Visualizing with flowcharts

In recent weeks we explained how to plan visualization into your proposals and made the case that proposal graphics do not have to be expensive. Here we describe how to use flowcharts to show processes that differentiate your solution and/or involve client participation.

Teams developing very large proposals often work with Adobe Creative Suite and similar high-end publishing platforms. They will want to use those tools to build their diagrams.

But the majority of proposal teams don’t use special publishing software. If you’re among those who work in MS Office, here’s a how-to post you can bookmark and share with your team.

Remember the goal

The purpose of inserting a flowchart into your narrative is not to diagram every step in a long and complex process. It’s to express a differentiator, such as efficiency or client involvement, in your solution. The diagram needs to be accurate, but to communicate it also needs to be uncluttered and easy to follow.

The two examples below show the idea. We took these from a recent proposal and grayed out the text for client confidentiality.

Steps in building a flowchart diagram

NOTE: Flowcharts for some industries (e.g. IT) may have to follow well-defined conventions. The steps below assume no such restrictions exist.

  • Lay out your process flow so lines don’t need to cross. Horizontal diagrams work best in most single column proposals. Ensure multiple conditional steps are ordered correctly. To save space, show task ownership using colours instead of responsibility lanes.
  • Build diagrams in PowerPoint or Visio. We use PowerPoint and create flowcharts actual size (usually 6 or 6.5 inches wide) for reasons explained in the following section.
  • Use text boxes of centred 8-pt. text (we use Calibri) with line spacing set to Multiple > 0.9. Use shift + return to control line breaks. Fill the boxes with white (or use pale colours if showing responsibilities by task), uncheck the shadow option and apply a dark gray .25 pt. rule.
  • At your option, vary the shapes of the task boxes to show specific task types. We recommend using diamonds for decisions, but otherwise stick to rectangles. (But see the note at top of this section.)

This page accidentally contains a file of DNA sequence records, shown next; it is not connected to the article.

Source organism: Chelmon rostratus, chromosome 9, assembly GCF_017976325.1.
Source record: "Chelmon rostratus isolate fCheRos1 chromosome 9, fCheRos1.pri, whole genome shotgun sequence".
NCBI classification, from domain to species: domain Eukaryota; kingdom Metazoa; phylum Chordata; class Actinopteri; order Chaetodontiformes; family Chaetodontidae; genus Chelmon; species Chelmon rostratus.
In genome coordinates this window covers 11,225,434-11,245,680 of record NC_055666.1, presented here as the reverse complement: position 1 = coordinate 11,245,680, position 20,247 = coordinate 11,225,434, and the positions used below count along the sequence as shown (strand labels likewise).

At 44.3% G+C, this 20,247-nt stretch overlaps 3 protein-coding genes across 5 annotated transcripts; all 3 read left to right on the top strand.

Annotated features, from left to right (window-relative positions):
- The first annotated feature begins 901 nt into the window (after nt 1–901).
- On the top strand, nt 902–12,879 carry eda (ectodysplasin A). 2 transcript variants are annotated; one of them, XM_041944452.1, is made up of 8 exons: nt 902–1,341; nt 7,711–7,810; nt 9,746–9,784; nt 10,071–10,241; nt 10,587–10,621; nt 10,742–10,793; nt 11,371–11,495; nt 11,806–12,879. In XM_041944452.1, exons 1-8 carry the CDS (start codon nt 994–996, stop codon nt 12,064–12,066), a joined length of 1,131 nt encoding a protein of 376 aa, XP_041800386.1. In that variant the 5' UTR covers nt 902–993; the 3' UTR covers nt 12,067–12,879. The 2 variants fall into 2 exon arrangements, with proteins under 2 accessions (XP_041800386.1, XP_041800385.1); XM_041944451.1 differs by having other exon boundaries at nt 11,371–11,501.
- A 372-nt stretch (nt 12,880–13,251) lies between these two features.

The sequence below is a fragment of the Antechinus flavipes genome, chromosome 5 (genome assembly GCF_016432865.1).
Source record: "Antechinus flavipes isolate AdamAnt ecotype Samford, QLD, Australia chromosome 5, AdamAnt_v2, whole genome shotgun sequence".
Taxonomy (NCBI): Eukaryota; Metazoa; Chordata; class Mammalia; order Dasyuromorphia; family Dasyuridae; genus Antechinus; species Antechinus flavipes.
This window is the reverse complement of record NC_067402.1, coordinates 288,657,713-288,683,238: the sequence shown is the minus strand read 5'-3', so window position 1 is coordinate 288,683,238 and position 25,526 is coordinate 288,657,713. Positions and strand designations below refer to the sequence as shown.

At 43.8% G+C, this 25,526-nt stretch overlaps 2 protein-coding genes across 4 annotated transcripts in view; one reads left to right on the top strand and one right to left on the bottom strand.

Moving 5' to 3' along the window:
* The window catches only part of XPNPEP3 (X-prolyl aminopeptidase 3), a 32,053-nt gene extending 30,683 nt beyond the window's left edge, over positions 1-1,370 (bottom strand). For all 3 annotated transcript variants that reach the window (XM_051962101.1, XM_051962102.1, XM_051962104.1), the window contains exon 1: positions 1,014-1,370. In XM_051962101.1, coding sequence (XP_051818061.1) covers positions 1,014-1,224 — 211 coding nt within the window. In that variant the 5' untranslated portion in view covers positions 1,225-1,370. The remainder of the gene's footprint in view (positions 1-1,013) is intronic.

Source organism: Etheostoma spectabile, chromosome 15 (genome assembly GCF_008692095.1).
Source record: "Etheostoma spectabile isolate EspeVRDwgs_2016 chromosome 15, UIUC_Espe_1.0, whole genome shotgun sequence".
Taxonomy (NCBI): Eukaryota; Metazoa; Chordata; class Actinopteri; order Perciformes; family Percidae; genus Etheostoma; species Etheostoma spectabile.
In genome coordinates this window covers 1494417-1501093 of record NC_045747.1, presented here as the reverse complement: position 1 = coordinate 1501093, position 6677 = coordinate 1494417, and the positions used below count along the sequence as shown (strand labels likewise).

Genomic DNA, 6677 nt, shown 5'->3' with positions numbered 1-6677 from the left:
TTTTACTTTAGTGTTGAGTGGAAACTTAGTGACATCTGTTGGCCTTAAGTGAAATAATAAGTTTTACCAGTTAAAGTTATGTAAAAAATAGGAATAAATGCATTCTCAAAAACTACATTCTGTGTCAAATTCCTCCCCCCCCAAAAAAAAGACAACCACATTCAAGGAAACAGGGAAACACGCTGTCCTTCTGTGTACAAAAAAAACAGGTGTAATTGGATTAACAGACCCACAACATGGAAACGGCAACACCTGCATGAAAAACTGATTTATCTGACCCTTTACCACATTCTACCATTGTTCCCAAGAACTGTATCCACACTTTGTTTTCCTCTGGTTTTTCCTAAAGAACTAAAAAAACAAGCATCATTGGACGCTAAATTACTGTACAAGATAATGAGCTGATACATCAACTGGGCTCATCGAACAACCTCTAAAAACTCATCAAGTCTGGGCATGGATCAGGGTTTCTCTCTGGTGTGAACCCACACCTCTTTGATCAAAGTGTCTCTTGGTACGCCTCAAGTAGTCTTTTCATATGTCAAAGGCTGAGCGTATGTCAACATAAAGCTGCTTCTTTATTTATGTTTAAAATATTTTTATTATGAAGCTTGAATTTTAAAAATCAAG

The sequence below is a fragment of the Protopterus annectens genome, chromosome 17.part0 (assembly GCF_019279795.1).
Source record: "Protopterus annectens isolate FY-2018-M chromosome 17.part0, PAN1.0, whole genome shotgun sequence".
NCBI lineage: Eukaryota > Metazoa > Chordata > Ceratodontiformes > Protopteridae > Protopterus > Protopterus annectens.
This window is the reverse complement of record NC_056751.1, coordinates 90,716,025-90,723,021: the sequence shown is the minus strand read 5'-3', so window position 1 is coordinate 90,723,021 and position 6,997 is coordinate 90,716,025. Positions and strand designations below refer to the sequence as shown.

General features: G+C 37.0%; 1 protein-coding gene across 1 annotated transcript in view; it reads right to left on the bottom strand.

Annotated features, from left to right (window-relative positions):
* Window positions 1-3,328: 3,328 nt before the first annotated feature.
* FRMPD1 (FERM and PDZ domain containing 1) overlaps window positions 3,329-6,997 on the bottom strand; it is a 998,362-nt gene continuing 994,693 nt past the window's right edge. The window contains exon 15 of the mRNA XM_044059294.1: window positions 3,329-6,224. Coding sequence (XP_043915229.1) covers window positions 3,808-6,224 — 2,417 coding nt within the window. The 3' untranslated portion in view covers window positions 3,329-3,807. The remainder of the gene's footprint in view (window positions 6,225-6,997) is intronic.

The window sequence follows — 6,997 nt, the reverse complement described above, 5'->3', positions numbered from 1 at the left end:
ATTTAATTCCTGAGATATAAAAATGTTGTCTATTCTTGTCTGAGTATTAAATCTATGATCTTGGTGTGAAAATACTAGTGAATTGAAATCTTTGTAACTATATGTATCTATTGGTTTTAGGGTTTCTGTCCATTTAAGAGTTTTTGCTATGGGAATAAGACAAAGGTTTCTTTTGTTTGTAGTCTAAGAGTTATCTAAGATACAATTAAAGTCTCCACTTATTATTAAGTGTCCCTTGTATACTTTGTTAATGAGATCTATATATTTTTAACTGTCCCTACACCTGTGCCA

• Use dark gray arrows and select a 0.5 pt. line and small heads. Make as much use as possible of elbow connectors and hotspot connections, so your lines will stay connected when you make adjustments. For a set of sequential steps, use one line or arrow behind all the boxes.

Placing the diagram into the narrative

You can link or embed PowerPoint graphics in a Word document—but we advise against these practices. They allow you to easily edit the placed flowchart—but you have much less control than you get with static images. Since we believe looks matter, we use the following alternative.

  • Save or print the PowerPoint flowchart as a PDF
  • Select the area containing the flowchart and crop
  • Insert or paste the PDF image into the Word document
  • Select the image and go to Format Picture > Layout and select > Tight
  • Select the image and go to Format Picture > Line and select Solid > 0.5 and colour dark gray

Because the diagram was produced at or close to final size in the Word doc, the line weights and type size will be very close to those in the PowerPoint file.

NOTE: You could save the image in any of several image formats (JPEG, PNG, TIFF etc.), but we’ve found that none of these formats render as crisp an image as does PDF.

CAUTION: Because of the way PDF files render, computers displaying the Word document will need the fonts used in your flowchart. Calibri has been the standard MS Office font since 2007, but users running earlier Word versions may see artifacts in the diagram.

Add a caption

Be sure to add a selling caption that delivers the message you want your diagram to convey.

Photo credit

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